Apparently, this summer The New York Times standards editor Craig Whitney sent a memo to his staff, instructing them not to display any political bumper stickers (or engage in any other activity which showed political preference):
On a recent road trip, I found numerous funny, bittersweet, or just bitter or idiotic political bumper stickers a welcome distraction from $4.50 gas, but also thought I should remind everybody who has anything to do with creating or displaying news content why they shouldn’t display their own political views, on cars or elsewhere, in this campaign season or afterward.
The following two provisions of our Ethical Journalism policy apply:
Journalists have no place on the playing fields of politics. Staff members are entitled to vote, but they must do nothing that might raise questions about their professional neutrality or that of The Times. In particular, they may not campaign for, demonstrate for, or endorse candidates, ballot causes or efforts to enact legislation. They may not wear campaign buttons or themselves display any other insignia of partisan politics. They should recognize that a bumper sticker on the family car or a campaign sign on the lawn may be misread as theirs, no matter who in their household actually placed the sticker or the sign.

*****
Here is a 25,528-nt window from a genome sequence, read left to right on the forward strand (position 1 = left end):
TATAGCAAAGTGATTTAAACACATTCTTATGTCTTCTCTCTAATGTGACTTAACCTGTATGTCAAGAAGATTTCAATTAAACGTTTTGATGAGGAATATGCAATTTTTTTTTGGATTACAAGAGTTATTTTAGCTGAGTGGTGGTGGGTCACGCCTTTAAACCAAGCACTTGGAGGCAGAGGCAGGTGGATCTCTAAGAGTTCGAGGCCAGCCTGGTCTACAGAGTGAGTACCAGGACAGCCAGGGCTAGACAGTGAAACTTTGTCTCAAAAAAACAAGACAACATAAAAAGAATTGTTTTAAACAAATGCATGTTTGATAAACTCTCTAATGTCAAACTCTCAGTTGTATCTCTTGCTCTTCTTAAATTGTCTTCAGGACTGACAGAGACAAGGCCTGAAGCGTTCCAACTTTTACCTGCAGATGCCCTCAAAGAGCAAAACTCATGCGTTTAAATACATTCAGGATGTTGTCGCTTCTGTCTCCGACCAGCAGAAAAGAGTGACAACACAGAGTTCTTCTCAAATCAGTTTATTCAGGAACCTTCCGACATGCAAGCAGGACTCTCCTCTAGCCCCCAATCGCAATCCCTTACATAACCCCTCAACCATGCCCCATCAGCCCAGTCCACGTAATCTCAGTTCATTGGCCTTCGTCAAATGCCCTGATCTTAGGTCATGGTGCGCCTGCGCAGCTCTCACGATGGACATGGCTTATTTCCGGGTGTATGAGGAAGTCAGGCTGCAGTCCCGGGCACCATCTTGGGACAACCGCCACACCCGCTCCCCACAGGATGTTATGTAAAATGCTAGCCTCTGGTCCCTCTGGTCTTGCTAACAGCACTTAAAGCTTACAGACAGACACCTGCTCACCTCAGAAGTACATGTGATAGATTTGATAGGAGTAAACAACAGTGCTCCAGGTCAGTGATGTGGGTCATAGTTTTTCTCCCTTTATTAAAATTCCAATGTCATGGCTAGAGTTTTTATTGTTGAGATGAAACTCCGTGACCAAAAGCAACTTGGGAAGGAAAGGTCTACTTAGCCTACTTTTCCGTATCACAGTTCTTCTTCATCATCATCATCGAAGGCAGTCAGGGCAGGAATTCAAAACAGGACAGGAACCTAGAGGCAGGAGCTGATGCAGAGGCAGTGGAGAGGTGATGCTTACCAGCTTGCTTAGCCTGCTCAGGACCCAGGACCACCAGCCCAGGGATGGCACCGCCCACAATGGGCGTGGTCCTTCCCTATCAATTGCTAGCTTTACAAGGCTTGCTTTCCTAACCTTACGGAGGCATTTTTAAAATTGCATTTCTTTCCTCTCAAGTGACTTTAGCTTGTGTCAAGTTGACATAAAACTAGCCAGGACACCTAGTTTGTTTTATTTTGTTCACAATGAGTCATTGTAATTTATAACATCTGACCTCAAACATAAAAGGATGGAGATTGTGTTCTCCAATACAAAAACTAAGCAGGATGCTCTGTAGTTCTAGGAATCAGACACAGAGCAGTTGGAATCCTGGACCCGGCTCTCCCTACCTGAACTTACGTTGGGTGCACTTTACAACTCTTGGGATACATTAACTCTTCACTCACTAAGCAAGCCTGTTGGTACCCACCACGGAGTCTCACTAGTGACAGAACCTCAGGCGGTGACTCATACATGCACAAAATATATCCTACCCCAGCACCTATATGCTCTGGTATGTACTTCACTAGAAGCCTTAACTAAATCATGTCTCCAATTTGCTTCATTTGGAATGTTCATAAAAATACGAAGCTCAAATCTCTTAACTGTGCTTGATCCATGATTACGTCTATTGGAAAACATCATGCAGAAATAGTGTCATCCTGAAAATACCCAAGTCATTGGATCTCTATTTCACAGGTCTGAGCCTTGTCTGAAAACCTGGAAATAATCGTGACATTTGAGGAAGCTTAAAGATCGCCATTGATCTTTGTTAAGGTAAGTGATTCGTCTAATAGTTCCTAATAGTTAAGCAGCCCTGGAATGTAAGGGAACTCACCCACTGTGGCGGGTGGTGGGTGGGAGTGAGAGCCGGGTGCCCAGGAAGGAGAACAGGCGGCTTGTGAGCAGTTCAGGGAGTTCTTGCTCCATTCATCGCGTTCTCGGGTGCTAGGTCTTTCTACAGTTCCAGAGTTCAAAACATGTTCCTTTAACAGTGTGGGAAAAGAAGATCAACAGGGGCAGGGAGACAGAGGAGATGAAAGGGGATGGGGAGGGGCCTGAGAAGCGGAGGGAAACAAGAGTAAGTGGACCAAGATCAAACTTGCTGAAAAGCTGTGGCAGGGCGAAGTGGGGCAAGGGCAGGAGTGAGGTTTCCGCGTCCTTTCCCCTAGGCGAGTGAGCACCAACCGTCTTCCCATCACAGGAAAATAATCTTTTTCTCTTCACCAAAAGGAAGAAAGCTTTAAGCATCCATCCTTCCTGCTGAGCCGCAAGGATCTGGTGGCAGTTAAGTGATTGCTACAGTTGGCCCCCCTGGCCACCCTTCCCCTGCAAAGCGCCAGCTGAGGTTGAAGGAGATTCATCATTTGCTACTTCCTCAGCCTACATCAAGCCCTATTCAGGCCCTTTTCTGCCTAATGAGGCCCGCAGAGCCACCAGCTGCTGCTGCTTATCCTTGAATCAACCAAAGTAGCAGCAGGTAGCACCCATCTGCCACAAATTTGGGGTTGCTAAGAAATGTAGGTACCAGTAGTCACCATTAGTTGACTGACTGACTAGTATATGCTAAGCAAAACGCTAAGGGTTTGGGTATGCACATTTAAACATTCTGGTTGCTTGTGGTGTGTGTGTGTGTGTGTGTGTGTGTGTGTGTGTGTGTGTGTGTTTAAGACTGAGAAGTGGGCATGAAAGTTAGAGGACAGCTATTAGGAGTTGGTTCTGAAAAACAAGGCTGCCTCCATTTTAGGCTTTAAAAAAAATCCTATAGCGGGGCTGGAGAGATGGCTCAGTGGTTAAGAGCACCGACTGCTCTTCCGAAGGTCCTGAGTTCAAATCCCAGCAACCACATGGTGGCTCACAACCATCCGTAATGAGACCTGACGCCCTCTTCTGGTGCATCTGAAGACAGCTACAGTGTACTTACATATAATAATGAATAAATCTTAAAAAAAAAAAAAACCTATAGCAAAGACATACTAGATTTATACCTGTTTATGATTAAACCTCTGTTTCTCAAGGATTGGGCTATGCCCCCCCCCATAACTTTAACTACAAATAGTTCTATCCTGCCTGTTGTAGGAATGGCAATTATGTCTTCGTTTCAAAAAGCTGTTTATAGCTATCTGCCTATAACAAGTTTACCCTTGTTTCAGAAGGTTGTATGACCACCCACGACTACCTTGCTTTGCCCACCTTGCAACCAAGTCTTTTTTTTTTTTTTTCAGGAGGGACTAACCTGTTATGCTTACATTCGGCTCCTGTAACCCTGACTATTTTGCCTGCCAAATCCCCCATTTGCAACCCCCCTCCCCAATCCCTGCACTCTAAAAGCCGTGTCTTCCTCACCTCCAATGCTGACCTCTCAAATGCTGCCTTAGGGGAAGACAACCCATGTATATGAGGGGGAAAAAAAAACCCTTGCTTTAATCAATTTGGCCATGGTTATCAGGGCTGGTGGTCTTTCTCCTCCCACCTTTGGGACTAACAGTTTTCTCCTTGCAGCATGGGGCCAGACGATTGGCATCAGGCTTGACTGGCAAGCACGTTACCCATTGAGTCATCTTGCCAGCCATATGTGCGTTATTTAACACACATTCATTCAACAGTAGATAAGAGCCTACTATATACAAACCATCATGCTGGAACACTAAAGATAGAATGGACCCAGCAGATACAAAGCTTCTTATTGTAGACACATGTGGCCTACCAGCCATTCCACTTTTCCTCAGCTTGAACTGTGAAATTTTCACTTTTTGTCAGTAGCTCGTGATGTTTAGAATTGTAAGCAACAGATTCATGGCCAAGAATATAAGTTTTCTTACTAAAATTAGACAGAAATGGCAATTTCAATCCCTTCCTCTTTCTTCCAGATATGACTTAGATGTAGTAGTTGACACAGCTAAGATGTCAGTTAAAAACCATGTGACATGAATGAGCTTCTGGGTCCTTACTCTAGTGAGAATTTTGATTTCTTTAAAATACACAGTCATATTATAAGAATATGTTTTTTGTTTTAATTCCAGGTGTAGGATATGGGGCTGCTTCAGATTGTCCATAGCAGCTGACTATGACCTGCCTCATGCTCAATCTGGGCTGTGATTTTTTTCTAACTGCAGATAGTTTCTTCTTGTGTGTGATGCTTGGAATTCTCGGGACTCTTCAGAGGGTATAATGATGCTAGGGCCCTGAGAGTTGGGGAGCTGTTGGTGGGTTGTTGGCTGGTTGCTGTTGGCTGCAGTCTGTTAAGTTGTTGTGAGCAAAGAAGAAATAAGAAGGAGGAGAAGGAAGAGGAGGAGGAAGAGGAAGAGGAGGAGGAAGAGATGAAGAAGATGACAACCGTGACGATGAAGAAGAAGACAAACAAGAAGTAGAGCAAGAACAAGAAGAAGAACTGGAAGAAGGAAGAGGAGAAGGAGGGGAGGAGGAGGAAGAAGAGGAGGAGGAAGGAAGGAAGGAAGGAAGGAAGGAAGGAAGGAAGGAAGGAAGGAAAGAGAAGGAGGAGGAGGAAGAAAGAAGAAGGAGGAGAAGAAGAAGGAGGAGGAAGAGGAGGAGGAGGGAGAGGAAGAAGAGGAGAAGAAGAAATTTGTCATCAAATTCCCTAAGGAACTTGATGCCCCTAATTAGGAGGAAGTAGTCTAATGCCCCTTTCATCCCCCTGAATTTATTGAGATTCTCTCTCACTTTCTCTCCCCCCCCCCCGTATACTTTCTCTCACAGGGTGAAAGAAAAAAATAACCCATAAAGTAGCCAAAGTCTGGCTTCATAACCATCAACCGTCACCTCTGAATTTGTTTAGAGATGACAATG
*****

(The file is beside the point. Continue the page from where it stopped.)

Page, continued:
Staff members may not themselves give money to, or raise money for, any political candidate or election cause. Given the ease of Internet access to public records of campaign contributors, any political giving by a Times staff member would carry a great risk of feeding a false impression that the paper is taking sides.
Thanks for your cooperation.